Tuesday, January 17, 2006

Message form AFCMA Bioethics Committee

Dear leaders in AFCMA,

There is a widening gap between civil law anct-the medical concept of ethics on the one hand and Catholic medical ethics on the other. In spite of a proliferation of clinical and research ethics committees, we have widespread and increasing contraception, abortion, manipulation and cannibalisation of embryos, a disordered sexuality and 9pandemic of AIDS. Without trivialising the Asian tsunami tragedy and the grief of those afflicted by it, this man-made medico-moral tsunami is surpassing it in horror and magnitude and engulfing the whole world. Underlying this flood of evil is an increasing willingness to do evil acts for medical, scientific and social goals. Evil acts are becoming good things to do when there are good reasons, and since no one does anything without a good reason this trend is opening the door to all evil actions, to the corruption of conscience and to the increasing inability to make moral choices. Without divine intervention, such a fundamental error can have no outcome but catastrophe. The holocaust began in the mind but mass killing in clinics and- laboratories is now part of mainstream life. In Evangelium Vitae 1995, Pope John Paul 11 characterised the bioethical deviation and the resulting disrespect for human life as the Culture of Death, warning that it is "expanding and has reached broad sectors of public opinion, a real network of complicity that reaches out to include international institutions, foundations and associations."

Catholic doctors need to restore and enhance the sense of belonging in the fecund family harmony of God, which is the source of Man's dignity and the meaning of health, and to beware the ruptured link between the Creator and the creature that secular humanism represents. Forearmed with this sense of being, they will then be able to resist more effectively the anti-life forces that are trying to establish an egoistic sterility and the destruction of the family, and thus to be leaders against the Culture of Death that is consuming the profession and the world. We must act. Faith without works is dead. If weCatholics do not practice our Catholic pro-life beliefs in public for fear of offending others, we are being not tolerant but cowardly. Silence favours the oppressor. Being Catholic only in private and remaining neutral or silent in public in the face of evil, or worse supporting it, is not an option for us. We must leave the upper room. If we are not part of the solution, we are part of the problem. Archbishop of Denver Charles J. Chaput put it this way, "if we believe in the sanctity of life we need to prove that by our actions, including our political choices. Anything less leads to the corruption of our integrity. Claiming that 'we don't want to impose our beliefs on society' is not merely politically convenient; it is morally incoherent and irresponsible."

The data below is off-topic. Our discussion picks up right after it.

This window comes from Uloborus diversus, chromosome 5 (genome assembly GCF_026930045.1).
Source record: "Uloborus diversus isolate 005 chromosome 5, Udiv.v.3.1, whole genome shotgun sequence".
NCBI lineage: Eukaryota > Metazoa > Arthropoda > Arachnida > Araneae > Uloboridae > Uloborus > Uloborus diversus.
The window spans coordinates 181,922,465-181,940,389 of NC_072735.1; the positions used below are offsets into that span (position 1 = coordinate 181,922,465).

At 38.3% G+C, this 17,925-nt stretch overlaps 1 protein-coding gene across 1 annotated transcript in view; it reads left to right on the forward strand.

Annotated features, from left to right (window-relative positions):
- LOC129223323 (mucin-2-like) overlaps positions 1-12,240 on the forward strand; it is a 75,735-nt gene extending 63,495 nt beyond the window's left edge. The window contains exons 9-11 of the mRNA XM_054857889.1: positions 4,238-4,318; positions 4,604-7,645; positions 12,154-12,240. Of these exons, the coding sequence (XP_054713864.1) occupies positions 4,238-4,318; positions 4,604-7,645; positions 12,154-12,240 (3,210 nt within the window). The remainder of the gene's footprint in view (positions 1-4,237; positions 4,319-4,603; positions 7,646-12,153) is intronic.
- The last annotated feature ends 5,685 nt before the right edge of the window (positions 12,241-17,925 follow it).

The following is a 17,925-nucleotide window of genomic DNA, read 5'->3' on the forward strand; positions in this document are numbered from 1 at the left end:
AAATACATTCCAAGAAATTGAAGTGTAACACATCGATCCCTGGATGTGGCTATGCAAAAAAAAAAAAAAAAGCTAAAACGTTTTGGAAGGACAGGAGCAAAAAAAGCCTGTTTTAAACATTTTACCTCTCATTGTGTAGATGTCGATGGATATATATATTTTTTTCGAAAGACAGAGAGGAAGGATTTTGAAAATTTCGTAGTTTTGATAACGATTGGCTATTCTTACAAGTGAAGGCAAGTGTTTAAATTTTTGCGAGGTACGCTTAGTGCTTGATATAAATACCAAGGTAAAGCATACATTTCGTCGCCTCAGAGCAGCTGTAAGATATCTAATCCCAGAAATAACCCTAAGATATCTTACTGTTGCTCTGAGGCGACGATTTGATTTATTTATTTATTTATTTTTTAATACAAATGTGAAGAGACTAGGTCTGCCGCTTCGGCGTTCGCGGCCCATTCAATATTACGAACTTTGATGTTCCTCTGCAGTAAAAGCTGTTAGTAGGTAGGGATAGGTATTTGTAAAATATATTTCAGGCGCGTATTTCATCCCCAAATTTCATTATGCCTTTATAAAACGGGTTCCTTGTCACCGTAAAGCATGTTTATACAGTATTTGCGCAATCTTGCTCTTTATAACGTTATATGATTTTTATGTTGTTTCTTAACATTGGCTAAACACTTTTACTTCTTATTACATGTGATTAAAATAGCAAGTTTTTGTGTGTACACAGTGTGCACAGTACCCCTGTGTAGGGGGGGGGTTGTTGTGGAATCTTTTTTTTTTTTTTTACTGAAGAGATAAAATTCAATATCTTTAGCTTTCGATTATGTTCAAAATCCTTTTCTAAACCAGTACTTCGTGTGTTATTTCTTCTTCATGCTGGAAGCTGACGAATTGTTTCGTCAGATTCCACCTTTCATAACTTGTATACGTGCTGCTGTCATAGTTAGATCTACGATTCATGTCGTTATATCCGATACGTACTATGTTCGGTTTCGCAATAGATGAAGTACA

Following the decision made at the 13th AFCMA EXCO meeting on 27th Nov 2004 and noting the final resolutions of the 13th AFC MA Congress in Taiwan, the recently formed Bioethics committee of AFCMA seeks to disseminate Church teaching on life issues, Catholic medical ethics and moral theology and to preserve our own integrity in a deteriorating world. The committee comprises moral theologians and a few doctors from different member countries. Perhaps the committee could draft a paper at quarterly intervals and issue a consensus view consistent with Church teaching after discussion with all of you over the e-mail, which you could then translate and disseminate to your own national doctors' groups. Increased communication among the like minded will help to overcome the sense of being overwhelmed, fearful and alone and thence to spread the truth, to experience Grace and to acknowledge our God in public. Your comments and suggestions are most welcome on how we could go about our task of inspiring and enabling Catholic doctors in our own individual societies to become more effective bearers of truth and more actively resist the Culture of Death. Or in the words of Pope John Paul 11, "to bear witness to the Gift of Life in our profession, committing ourselves to defending it from conception to its natural end, and respecting the dignity of every human being, especially the dignity of the weakest and the most in need."

( Prayer of the doctor.)

AFCMA Bioethics Committee

Feb 2005